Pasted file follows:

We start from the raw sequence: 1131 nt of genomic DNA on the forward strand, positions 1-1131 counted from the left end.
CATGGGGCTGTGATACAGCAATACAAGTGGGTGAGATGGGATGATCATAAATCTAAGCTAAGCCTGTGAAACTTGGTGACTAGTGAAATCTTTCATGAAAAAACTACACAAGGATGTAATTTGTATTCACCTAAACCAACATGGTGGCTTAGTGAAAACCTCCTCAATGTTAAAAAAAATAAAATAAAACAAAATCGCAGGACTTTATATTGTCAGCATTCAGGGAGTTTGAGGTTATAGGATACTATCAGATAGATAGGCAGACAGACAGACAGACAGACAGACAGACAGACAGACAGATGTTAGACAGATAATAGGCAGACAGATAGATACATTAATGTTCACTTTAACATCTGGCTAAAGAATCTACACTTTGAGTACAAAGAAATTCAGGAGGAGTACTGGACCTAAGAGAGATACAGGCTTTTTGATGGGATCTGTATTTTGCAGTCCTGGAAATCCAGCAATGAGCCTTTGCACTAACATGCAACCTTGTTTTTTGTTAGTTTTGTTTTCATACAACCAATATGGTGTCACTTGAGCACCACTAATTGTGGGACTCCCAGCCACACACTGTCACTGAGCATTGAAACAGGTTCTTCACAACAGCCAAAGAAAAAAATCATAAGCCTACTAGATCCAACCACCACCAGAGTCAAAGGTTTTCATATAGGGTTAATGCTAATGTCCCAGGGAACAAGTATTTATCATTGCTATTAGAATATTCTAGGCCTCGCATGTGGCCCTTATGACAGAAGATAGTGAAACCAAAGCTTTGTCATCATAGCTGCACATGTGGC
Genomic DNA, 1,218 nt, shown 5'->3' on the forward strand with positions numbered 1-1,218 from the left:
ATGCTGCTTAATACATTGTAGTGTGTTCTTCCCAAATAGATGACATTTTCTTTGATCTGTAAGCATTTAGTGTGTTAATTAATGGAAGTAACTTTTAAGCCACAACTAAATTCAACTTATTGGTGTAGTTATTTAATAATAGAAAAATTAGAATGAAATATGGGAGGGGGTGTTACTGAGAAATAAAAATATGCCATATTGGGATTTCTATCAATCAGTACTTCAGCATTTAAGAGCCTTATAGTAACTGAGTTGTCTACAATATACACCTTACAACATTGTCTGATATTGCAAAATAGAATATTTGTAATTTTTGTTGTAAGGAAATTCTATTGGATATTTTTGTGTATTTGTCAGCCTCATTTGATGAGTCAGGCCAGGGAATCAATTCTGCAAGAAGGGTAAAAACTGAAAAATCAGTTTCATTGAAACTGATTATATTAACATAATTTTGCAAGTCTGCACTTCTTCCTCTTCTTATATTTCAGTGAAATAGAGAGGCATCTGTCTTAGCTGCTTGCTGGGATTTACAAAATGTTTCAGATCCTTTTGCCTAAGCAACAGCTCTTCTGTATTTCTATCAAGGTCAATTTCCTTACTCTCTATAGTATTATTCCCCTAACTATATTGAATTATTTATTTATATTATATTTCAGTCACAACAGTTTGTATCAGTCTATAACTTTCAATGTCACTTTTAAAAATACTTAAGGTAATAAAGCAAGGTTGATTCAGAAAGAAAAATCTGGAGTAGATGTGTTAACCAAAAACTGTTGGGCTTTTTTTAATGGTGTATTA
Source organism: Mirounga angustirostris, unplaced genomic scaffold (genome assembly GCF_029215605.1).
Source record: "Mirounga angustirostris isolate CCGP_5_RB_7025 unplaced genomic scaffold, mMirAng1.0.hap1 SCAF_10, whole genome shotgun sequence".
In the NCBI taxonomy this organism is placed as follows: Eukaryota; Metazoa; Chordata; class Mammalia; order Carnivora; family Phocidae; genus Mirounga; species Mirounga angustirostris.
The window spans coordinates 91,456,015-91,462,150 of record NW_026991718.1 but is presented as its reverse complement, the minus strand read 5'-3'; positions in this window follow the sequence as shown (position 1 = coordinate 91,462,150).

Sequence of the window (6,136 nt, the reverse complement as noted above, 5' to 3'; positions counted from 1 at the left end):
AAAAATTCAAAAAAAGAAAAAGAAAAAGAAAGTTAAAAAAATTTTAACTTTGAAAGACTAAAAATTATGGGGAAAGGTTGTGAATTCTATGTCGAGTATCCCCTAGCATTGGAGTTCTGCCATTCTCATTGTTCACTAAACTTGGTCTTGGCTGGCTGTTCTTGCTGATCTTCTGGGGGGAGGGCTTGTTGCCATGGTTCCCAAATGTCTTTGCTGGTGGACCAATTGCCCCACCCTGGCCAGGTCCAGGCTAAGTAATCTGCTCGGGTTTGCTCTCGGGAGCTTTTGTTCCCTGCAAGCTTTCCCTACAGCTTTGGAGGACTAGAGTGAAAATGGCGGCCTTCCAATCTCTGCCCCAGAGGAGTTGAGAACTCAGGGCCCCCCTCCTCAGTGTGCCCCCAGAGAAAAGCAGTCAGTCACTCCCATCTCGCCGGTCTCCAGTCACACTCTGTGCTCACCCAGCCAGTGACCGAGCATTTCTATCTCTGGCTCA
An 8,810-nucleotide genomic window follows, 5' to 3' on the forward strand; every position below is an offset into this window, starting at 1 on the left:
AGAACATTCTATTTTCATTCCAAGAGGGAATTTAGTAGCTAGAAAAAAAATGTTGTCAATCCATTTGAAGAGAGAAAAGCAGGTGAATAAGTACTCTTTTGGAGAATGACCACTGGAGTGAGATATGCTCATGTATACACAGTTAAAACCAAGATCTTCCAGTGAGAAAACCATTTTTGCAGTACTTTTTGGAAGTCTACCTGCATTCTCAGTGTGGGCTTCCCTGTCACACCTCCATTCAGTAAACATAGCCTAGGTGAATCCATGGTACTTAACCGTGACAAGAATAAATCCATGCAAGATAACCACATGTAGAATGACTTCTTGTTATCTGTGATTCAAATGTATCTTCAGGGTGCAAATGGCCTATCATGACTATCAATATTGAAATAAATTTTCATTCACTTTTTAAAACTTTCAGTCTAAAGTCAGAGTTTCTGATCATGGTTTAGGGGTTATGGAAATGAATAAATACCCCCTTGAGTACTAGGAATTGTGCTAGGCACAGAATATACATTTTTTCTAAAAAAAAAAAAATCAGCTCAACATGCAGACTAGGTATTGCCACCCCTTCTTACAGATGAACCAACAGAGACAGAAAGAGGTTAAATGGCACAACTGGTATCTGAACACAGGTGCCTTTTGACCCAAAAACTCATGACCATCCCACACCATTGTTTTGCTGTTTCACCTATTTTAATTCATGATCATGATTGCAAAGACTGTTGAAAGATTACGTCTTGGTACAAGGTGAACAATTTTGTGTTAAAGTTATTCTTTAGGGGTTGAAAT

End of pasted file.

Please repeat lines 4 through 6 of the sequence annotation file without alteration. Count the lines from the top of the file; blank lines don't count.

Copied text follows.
ATGCTGCTTAATACATTGTAGTGTGTTCTTCCCAAATAGATGACATTTTCTTTGATCTGTAAGCATTTAGTGTGTTAATTAATGGAAGTAACTTTTAAGCCACAACTAAATTCAACTTATTGGTGTAGTTATTTAATAATAGAAAAATTAGAATGAAATATGGGAGGGGGTGTTACTGAGAAATAAAAATATGCCATATTGGGATTTCTATCAATCAGTACTTCAGCATTTAAGAGCCTTATAGTAACTGAGTTGTCTACAATATACACCTTACAACATTGTCTGATATTGCAAAATAGAATATTTGTAATTTTTGTTGTAAGGAAATTCTATTGGATATTTTTGTGTATTTGTCAGCCTCATTTGATGAGTCAGGCCAGGGAATCAATTCTGCAAGAAGGGTAAAAACTGAAAAATCAGTTTCATTGAAACTGATTATATTAACATAATTTTGCAAGTCTGCACTTCTTCCTCTTCTTATATTTCAGTGAAATAGAGAGGCATCTGTCTTAGCTGCTTGCTGGGATTTACAAAATGTTTCAGATCCTTTTGCCTAAGCAACAGCTCTTCTGTATTTCTATCAAGGTCAATTTCCTTACTCTCTATAGTATTATTCCCCTAACTATATTGAATTATTTATTTATATTATATTTCAGTCACAACAGTTTGTATCAGTCTATAACTTTCAATGTCACTTTTAAAAATACTTAAGGTAATAAAGCAAGGTTGATTCAGAAAGAAAAATCTGGAGTAGATGTGTTAACCAAAAACTGTTGGGCTTTTTTTAATGGTGTATTA
Source organism: Mirounga angustirostris, unplaced genomic scaffold (genome assembly GCF_029215605.1).
Source record: "Mirounga angustirostris isolate CCGP_5_RB_7025 unplaced genomic scaffold, mMirAng1.0.hap1 SCAF_10, whole genome shotgun sequence".